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Duke of York, the Princess Elizabeth, who died at Carisbrooke, Cooper has left a pathetic and beautiful picture. She died when ió, but sickness and sorrow have aged her face--the eyes are sunken in their sockets, the nostrils contracted, the lips pinched and pale, the eyelashes and brows have gone, and the figure fallen away. A look of premature old age has so settled upon her features that many will not believe that this can be the face of a young girl, but rather esteem it that of a woman of

middle age.

can be identified; of the younger brother, Samuel, there fortunately exist enough to prove how much the glory of English art is due to his genius. Walpole, in continuing the paragraph from which I took the text of this discourse, says : “If his portrait of Cromwell could be so enlarged (that is by a magnifying glass) I don't know but Vandyck would appear less great by comparison.” This portrait of Cromwell is now preserved in the magnificent collection of the Duke of Buccleuch, at Montagu-house. Walpole continues : “ His works are too many to be enumerated ; seven or eight are in Queen Caroline's closet at Kensington; one of them, a head of Monk is capital, but unfinished. Lord Oxford had a head of Archbishop Sheldon”—this last is still preserved in its old filagree frame at Welbeck.

The head of Monk is now shown upon the screen. It deserves, I think, fully as much praise as that bestowed on the head of Cromwell. Most of the portraits of Monk have a coarse expression, like that of a butcher, but beneath the rugged features, Cooper has given to the head a determination and a nobility of character which make this the finest representation of the great General of the Restoration.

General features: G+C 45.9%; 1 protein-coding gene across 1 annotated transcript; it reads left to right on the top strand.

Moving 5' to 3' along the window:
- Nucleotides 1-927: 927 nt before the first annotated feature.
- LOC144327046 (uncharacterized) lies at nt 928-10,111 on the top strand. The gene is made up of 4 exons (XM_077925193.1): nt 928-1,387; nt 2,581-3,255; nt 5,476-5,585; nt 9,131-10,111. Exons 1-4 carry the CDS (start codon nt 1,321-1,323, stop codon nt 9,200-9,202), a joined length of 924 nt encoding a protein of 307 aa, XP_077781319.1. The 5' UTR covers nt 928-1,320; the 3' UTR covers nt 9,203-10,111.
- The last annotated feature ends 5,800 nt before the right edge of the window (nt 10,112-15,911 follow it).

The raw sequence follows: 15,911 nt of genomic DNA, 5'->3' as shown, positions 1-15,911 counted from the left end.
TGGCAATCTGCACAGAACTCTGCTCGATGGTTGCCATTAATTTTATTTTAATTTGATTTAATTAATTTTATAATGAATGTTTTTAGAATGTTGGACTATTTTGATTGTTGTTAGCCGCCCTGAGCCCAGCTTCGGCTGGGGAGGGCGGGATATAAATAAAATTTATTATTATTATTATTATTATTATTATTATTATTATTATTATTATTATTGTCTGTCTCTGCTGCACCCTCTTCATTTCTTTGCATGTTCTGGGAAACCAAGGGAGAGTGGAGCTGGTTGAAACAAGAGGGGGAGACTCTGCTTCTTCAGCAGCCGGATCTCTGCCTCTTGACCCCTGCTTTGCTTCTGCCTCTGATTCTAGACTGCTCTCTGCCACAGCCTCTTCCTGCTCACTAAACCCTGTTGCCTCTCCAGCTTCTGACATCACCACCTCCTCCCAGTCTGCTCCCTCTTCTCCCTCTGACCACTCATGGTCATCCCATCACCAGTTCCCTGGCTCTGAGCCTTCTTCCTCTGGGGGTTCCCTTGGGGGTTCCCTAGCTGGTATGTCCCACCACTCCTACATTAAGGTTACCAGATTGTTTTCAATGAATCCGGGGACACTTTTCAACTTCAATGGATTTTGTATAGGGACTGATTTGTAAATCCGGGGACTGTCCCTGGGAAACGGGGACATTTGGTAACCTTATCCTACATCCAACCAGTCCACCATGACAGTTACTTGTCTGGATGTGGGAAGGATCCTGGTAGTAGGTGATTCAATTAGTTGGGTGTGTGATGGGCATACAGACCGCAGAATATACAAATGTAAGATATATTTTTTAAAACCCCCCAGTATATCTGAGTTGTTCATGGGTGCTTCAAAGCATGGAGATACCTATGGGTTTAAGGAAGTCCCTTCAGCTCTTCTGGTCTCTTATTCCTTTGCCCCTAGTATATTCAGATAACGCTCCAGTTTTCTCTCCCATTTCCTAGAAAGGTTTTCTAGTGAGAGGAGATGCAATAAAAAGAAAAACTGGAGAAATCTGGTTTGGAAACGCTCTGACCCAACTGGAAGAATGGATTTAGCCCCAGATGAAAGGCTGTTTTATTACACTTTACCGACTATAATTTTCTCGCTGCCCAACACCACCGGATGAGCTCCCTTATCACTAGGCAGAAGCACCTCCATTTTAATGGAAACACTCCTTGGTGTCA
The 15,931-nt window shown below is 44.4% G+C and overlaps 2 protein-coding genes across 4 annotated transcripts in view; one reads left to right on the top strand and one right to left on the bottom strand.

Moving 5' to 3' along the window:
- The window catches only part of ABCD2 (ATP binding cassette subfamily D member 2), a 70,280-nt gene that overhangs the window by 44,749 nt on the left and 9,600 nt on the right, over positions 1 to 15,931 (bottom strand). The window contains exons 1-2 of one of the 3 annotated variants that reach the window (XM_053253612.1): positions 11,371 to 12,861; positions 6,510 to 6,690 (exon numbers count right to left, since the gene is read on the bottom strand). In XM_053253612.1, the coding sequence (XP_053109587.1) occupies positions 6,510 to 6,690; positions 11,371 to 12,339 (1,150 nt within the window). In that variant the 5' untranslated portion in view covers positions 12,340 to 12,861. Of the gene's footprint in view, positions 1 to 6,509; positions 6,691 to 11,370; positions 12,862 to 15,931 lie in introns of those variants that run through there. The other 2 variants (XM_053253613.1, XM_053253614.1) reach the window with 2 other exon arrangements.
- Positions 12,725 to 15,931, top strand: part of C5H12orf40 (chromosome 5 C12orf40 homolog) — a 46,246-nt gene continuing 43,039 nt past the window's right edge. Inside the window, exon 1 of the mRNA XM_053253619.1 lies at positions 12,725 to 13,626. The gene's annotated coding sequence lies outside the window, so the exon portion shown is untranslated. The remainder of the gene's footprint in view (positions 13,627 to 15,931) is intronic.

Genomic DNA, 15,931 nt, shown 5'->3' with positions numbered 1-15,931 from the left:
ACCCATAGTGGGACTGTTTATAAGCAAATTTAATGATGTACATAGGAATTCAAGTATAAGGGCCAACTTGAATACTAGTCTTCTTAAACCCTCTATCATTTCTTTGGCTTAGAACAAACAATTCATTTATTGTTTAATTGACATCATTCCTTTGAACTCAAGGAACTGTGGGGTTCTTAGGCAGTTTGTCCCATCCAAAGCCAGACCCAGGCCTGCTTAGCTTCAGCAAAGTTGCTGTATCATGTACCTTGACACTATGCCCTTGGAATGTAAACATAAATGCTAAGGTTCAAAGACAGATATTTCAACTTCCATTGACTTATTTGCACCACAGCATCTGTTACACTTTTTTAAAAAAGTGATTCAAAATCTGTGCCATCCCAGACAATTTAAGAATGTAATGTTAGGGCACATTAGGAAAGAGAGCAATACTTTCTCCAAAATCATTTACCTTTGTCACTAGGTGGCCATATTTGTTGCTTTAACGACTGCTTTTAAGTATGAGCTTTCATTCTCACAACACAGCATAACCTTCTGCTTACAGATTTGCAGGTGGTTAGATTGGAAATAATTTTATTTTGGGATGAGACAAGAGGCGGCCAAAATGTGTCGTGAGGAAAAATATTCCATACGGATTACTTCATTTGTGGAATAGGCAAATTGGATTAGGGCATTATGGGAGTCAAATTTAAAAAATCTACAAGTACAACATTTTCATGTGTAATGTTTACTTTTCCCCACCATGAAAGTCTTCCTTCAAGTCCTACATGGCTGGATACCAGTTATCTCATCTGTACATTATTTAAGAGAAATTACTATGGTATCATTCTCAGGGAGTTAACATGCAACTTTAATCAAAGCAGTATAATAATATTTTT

The skill of Cooper was confined to the head, his painting of feature and of hair cannot be surpassed; but in the hands and general pose of figure he was never at home.

Of his remarkable power in delineating the head, the present slide is an admirable example. It is the face of James, Duke of Monmouth, natural son of Charles II., and gives exactly that nameless grace which attracted all hearts to this illfated noble in his youth.

Of his father, Charles II., we have here a portrait as flattering as any of that hard featured monarch can be. It is exceedingly delicate in finish, and in this as in all other examples of Cooper's work the masterly treatment of the hair is particularly distinguishable.

Of his brother and successor James II. as Duke of York no finer portrait can be found than this. Regular as it is in feature, and at first sight attractive, it yet on examination betrays all the qualities which history tells us united in this most deservedly unpopular of kings. Arrogance, weakness, cruelty, and sensuality, are all portrayed here with a skill as masterly as is the painting of the peruke.

Of the younger sister of the king and the

In succession and in contrast with this, we can see the figure of one of the most famous beauties of the voluptuous court of Charles II. This is Frances, “ La belle Stewart,"' of the Grammont Memoirs, who married the Duke of Richmond. Here she is represented in a surt of page's dress, for she was not remarkably particular as to the fashion, quality, or quantity of her raiments. Her face and figure are better and more widely known and circu. lated than those of any other person. For over two centuries they have been seen on the reverse of the copper coinage of the realm in the figure of Britannia, for which she sat as model.

We shall close the series of the works of Cooper with one of the painter Walker, who so often painted Cromwell. This is not inferior to any of those already exhibited, nor do I know any which is its superior; and being highly finished in every part it shows, in perfection, the great power of this extraordinary